Typically, once the ball is put in play the advantage goes to the batter, as this stat includes only those plays where a defense can get involved. It’s not uncommon to see a 20-50 point increase over the regular batting average.
In reviewing the Blue Jays line-up in terms of BAbip, there were a few surprises.
The highest BAbip on the team belongs to Colby Rasmus, who has an 80 point increase (.276 to .356). Adam Lind is second on the team with the required at-bats (2 AB/G, .288 to .322). Colby struck out a lot, so in order to maintain a high average, he needed to be very efficient with the stick when he did put the ball in play.
The lowest BAbip on the team belongs to J.P. Arencibia, who doesn’t seem to be doing particularly well in just about any offensive metric. While hitting a mere .194, his ball in play average improved to .231. This makes sense, because he also led the team in strikeouts, but this isn’t anywhere close to Colby’s 80 point improvement.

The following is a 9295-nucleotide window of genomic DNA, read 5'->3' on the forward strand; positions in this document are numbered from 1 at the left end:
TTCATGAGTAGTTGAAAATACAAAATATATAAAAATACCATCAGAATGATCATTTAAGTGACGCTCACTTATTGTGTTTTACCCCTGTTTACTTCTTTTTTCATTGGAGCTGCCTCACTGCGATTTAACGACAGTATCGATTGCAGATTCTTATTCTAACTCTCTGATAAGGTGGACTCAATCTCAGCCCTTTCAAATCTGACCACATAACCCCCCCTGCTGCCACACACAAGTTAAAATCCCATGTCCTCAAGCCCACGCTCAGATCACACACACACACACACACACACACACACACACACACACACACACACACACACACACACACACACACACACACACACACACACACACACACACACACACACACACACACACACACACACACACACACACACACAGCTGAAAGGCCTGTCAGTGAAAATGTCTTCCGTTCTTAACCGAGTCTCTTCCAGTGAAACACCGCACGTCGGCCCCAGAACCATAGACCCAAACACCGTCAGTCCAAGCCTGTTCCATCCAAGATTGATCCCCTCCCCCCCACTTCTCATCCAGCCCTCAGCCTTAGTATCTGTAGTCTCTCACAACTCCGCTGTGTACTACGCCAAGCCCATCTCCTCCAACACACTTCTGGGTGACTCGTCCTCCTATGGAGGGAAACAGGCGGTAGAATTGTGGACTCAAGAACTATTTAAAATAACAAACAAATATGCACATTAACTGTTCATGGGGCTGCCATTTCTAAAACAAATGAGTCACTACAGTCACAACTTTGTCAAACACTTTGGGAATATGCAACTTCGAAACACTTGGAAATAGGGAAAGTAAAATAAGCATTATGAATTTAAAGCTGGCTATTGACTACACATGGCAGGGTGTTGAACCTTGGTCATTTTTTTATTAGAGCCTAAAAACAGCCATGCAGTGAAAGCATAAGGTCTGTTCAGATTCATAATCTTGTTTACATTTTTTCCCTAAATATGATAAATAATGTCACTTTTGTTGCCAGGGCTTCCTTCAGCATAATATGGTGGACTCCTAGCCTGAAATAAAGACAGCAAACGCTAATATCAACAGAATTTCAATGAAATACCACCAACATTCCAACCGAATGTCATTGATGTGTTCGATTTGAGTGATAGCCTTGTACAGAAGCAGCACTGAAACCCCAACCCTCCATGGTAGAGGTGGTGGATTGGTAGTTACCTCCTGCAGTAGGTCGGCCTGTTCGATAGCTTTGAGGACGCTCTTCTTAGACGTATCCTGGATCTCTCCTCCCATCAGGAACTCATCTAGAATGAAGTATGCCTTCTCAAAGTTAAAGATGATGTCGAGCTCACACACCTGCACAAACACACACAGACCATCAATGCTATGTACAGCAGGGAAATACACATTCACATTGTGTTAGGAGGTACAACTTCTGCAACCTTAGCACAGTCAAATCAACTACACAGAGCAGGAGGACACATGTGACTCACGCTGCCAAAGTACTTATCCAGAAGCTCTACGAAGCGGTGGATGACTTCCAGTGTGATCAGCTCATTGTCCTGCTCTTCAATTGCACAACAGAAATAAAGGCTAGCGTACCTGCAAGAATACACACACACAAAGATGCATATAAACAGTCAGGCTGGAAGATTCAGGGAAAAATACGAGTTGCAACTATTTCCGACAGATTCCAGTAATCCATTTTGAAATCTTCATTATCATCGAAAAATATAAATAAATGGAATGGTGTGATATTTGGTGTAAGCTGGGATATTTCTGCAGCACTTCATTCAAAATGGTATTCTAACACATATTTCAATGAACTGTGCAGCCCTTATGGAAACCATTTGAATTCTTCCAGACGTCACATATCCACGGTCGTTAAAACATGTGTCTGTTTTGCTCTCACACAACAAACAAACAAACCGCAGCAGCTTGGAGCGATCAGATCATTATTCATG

The second lowest BAbip on the team belongs to Edwin Encarnacion at .247. — wait… what? This guy had a monster season! How is this even possible? Edwin hit .272/.370/.534 with 36 homers on the season, striking out only 62 times while drawing 82 walks (7 intentional) in 621 plate appearances.
It seems that while Edwin drastically improved his plate discipline, he was either extremely unlucky (hitting the ball at fielders), or he tends to make weak contact, when he’s not pounding the ball over the outfield fence. Bautista is in a similar boat, breaking even (BAbip=BA=0.259), with no improvement on his BAbip over the regular metric.
While all the production numbers are there, if I’m fishing for a base-hit, I would probably go elsewhere than these two guys to get the job done. Perhaps Mr. Seitzer will adjust their approach to be more versatile, and hit the ball where the fielders aren’t.
So it came out at one point yesterday during the State of the Franchise that Ian Kinsler might have been a Blue Jay – if he didn’t exercise his no-trade clause. I didn’t hear about it when I was there, so it must have been an individual disclosure following the ‘official’ part of the program.